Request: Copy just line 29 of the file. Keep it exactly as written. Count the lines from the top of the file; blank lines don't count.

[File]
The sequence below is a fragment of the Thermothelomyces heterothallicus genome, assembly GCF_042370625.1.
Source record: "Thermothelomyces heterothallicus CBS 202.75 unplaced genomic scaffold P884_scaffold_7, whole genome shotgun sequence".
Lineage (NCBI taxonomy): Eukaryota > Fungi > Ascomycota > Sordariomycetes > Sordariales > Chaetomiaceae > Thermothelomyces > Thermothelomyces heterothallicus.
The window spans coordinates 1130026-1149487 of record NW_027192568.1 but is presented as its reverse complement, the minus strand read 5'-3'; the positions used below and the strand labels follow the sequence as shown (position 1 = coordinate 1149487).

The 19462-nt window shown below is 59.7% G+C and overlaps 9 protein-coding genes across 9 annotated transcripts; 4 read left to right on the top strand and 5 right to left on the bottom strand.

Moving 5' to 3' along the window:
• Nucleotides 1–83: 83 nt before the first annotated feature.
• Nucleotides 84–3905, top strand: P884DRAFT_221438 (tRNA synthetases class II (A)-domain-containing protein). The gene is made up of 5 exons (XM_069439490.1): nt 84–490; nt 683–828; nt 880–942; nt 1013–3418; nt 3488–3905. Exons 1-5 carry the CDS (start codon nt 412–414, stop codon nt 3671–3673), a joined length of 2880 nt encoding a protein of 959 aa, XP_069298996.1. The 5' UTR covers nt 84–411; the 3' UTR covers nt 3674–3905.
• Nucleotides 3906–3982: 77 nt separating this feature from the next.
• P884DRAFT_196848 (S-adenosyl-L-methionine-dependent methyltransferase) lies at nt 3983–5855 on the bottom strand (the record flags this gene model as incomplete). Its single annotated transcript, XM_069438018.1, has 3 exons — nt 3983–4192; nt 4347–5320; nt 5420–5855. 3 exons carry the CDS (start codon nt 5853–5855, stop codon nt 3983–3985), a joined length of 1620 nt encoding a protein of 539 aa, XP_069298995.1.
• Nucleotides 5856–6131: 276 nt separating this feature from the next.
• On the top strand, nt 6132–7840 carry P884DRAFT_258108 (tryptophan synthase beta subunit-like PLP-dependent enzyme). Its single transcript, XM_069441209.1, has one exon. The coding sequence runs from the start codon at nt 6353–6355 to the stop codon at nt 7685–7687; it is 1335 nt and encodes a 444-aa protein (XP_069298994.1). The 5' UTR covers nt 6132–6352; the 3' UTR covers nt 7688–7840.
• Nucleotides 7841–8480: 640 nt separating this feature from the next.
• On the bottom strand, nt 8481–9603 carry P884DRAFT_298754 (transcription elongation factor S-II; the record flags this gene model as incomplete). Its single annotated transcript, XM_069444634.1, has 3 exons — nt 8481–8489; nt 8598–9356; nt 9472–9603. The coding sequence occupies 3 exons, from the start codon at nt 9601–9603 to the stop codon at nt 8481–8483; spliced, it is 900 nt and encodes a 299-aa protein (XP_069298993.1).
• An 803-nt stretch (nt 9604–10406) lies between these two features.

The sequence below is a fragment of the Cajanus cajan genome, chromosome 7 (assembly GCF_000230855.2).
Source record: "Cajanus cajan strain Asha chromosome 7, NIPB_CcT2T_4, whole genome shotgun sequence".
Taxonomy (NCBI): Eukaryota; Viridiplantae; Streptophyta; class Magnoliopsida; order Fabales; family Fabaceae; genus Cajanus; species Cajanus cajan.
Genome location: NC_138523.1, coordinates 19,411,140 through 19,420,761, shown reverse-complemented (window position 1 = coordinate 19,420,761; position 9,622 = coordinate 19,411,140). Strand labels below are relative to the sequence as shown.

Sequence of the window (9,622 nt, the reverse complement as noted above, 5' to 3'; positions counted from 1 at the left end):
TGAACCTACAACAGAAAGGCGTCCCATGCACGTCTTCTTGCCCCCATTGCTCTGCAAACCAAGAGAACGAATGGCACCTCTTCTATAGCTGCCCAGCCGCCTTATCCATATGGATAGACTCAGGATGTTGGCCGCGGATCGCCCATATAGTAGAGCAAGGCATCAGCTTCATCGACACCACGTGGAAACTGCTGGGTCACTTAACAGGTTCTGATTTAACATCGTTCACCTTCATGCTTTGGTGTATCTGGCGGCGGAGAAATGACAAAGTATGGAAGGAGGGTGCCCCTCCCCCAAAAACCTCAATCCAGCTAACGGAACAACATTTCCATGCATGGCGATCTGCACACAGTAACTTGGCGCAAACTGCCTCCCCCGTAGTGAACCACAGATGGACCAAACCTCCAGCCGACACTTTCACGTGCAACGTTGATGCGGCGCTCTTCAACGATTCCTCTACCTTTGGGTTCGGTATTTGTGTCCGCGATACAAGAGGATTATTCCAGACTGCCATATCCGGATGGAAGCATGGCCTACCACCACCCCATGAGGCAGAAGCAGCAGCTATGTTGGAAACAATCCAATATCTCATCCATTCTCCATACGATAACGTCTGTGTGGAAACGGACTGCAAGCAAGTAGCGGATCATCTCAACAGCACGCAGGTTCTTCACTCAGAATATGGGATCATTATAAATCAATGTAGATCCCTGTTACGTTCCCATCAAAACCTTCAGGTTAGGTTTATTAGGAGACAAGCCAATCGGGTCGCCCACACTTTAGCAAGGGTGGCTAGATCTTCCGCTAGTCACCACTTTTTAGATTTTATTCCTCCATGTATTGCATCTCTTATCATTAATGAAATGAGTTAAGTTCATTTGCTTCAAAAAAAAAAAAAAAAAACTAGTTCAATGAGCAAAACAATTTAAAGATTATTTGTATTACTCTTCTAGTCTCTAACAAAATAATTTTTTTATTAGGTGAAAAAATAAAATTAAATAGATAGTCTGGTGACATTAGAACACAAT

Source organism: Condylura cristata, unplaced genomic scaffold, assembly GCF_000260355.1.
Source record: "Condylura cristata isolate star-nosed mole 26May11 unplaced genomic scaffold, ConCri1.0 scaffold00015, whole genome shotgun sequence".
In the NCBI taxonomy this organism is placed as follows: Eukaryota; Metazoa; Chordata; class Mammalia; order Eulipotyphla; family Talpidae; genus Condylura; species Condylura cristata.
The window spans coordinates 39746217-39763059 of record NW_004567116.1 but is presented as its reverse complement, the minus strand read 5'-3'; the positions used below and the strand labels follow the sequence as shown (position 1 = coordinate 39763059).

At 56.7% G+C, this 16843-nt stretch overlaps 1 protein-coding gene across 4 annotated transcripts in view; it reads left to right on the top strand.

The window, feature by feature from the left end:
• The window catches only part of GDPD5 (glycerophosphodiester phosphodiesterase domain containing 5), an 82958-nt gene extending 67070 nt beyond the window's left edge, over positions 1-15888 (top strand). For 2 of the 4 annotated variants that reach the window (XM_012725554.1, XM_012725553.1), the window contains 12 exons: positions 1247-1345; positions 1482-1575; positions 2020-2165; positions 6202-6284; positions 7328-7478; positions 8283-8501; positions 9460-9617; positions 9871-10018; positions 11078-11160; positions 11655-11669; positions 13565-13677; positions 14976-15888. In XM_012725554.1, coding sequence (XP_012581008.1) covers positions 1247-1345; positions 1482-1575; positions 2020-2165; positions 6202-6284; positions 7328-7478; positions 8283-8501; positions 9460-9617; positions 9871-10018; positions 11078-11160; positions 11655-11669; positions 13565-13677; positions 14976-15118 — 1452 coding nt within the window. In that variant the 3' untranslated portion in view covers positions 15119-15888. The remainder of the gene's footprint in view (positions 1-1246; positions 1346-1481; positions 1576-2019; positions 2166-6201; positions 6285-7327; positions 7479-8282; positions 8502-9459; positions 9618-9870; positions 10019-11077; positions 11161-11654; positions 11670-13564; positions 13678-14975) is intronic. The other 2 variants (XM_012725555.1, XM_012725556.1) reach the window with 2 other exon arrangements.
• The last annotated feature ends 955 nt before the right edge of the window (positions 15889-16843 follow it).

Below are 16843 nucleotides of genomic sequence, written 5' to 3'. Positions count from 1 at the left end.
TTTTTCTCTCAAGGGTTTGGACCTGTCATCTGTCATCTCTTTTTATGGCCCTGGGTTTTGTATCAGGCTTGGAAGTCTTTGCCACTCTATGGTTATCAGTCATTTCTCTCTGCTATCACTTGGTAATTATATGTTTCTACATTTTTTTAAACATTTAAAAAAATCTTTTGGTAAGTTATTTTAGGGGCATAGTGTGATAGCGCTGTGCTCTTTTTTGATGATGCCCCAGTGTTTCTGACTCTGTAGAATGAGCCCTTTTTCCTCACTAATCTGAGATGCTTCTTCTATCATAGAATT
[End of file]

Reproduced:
• The last annotated feature ends 955 nt before the right edge of the window (positions 15889-16843 follow it).